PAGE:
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Chelan Fresh touting specialty varieties

During the upcoming Canadian Produce Marketing Association show in the Canadian city of Vancouver, Washington-based Chelan Fresh will be touting two of the newer apples in its portfolio: Rockit and Koru.

Both are varieties developed in New Zealand that Chelan Fresh has acquired the rights to grow and market in the United States. On its website, it describes Koru as “crisp, sweet and juicy with complex aromatic honey flavors, slight acidity and slow to brown.”

rocket-apples There are about 20 growers in the United States, situated in Washington and New York, that are growing the variety. Chelan Fresh is among three marketers. Mac Riggan, director of marketing for the firm named after the city and lake where it resides, said the Koru crop is also noted for its consistency of quality. He said its flavor proposition is top-notch and tastes like a Braeburn/Fuji blend.

For the Rockit variety, Chelan Fresh has acquired exclusive rights to grow, market and distribute the variety in the United States. Riggan said it is a small piece of fruit that the company merchandises in a tube to accentuate its points of differentiation. The firm’s website carries the following descriptor: “The miniature Rockit apple was launched to the world in 2010 from sunny Hawke’s Bay, on the east coast of New Zealand. Rockit apples are sweet, crunchy and distinctively fresh.”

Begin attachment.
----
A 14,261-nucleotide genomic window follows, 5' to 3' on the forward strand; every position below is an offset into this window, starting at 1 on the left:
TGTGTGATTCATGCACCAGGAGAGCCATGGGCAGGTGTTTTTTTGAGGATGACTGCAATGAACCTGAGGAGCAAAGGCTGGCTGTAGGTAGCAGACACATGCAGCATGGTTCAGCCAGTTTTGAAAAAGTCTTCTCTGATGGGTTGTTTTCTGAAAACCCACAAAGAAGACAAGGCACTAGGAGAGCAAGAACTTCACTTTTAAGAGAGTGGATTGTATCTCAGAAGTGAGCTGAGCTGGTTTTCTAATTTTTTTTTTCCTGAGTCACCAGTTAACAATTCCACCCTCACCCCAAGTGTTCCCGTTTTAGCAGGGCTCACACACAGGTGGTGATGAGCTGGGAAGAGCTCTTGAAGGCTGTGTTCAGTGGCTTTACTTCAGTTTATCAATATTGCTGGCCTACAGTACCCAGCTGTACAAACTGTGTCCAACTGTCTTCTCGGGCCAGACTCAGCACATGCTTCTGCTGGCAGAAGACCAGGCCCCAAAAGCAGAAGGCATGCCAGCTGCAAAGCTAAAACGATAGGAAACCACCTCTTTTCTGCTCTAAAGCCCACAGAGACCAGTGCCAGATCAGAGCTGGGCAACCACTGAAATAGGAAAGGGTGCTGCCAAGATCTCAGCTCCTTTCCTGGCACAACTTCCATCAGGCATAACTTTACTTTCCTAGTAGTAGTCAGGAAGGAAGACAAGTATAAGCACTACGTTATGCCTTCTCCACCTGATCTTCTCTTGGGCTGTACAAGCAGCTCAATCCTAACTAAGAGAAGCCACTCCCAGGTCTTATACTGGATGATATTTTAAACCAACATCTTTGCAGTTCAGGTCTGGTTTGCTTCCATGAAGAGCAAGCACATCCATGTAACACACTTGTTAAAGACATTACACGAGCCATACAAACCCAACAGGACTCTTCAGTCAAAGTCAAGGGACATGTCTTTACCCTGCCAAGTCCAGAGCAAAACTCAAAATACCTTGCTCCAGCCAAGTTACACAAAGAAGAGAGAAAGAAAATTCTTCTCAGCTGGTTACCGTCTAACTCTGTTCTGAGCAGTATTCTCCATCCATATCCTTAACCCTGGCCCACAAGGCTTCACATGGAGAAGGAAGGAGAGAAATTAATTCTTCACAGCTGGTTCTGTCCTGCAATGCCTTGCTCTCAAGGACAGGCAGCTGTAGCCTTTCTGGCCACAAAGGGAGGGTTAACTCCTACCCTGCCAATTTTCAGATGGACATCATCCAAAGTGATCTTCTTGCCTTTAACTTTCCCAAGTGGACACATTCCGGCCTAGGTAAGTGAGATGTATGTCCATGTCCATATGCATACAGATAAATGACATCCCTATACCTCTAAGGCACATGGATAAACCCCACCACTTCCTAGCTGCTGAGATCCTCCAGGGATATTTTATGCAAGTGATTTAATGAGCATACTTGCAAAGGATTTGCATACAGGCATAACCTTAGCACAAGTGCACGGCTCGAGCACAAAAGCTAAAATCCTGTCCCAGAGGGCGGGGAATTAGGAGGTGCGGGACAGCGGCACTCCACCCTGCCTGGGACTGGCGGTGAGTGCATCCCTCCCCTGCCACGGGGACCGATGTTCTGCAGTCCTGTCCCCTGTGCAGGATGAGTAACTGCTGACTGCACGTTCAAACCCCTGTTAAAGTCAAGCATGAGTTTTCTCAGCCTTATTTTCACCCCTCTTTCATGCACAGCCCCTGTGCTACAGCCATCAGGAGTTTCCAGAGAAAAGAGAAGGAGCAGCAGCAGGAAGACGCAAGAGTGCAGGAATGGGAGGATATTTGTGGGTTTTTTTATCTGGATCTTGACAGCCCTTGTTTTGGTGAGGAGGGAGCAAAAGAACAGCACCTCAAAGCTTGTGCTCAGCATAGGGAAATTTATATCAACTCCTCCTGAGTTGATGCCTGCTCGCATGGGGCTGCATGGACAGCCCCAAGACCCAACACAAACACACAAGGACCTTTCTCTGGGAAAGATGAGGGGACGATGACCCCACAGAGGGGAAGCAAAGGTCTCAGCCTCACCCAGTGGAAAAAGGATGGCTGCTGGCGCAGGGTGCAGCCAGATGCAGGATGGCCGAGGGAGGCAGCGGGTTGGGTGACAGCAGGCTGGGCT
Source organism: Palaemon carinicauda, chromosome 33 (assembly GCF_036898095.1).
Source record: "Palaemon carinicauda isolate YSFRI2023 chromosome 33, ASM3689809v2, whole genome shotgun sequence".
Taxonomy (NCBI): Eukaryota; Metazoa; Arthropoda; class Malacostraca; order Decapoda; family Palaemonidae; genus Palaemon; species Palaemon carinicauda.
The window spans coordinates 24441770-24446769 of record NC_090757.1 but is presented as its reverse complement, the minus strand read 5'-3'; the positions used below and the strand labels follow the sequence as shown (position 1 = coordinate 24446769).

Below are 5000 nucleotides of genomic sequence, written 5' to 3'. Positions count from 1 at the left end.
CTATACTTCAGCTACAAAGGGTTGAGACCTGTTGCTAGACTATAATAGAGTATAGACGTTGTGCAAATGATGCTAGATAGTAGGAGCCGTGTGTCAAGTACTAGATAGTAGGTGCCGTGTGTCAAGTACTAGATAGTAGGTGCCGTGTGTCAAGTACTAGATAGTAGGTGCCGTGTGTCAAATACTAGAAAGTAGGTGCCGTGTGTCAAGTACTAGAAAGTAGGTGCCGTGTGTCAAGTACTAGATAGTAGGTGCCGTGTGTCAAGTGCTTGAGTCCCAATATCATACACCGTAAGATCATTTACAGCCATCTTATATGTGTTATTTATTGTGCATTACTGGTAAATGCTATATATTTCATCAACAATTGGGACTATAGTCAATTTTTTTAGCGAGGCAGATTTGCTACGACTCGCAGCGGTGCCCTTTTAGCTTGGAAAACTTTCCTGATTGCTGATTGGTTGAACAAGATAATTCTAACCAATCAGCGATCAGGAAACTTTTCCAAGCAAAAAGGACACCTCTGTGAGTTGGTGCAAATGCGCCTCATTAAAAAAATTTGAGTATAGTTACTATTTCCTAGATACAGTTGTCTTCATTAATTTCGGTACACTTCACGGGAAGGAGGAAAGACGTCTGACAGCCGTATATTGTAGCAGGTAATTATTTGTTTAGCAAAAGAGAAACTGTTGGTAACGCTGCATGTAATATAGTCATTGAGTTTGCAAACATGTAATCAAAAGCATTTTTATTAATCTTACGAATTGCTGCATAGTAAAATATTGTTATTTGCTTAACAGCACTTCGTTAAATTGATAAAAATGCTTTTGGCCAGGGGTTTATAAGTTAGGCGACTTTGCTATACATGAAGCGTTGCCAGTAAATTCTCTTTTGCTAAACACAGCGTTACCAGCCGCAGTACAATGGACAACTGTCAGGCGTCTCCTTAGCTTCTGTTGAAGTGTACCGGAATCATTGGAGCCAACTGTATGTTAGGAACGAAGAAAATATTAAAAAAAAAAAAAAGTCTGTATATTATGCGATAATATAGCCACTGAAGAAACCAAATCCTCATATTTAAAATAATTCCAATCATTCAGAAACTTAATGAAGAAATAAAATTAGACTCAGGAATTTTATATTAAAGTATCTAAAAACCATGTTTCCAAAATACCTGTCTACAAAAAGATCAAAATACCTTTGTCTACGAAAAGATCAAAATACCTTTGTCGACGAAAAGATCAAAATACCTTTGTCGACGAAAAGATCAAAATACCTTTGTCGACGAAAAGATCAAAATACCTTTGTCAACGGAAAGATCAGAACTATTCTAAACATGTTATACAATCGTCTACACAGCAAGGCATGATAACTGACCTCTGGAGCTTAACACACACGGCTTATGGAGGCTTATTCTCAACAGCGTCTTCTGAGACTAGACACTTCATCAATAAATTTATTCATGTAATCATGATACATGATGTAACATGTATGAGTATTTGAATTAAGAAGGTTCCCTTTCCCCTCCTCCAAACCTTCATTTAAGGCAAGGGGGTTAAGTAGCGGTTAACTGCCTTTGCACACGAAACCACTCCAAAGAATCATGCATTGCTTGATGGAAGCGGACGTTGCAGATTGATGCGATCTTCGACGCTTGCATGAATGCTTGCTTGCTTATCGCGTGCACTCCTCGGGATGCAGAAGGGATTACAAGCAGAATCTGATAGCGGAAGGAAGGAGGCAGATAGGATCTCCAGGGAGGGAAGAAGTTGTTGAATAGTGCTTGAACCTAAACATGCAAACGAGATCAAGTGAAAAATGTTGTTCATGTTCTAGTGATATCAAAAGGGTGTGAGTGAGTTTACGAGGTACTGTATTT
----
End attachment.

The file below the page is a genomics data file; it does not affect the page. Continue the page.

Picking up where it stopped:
The fruit naturally grows small and features a red blush color, originated by crossing a cultivar from the Gala and Gala Splendor variety of apple.

Speaking to The Produce News at the end of March, Riggan said it has been a challenging apple season because of the large size of the crop combined with small-sized fruit.

But he said other production areas in the United States are winding down so he anticipated a better marketing situation throughout the spring and summer. He said the same pattern is true for both the firm’s conventional and organic supplies.

He noted that both sectors saw big increases in volume and so demand is having trouble keeping up. Like most fresh commodities, he said it is difficult to have two great years in a row. But on the flip side, he added that Washington rarely experiences two difficult years in a row as well.

It’s too early to tell what Mother Nature will bring for the 2018-19 season, but he said growers are already pruning a bit more than they did to avoid a crop with an abundance of small fruit. It’s horticulture 101 that the less fruit a tree needs to support, the larger the individual fruit will be.

Riggan said Canada is a good market for Washington apples though the weakness of the Canadian dollar vs. the U.S. dollar adds to the cost of the imported fruit, which creates marketing challenges. However, he noted that Canadian’s domestic production is winding down and it does have a tendency to like smaller fruit, which is working in the favor of Washington state producers this year.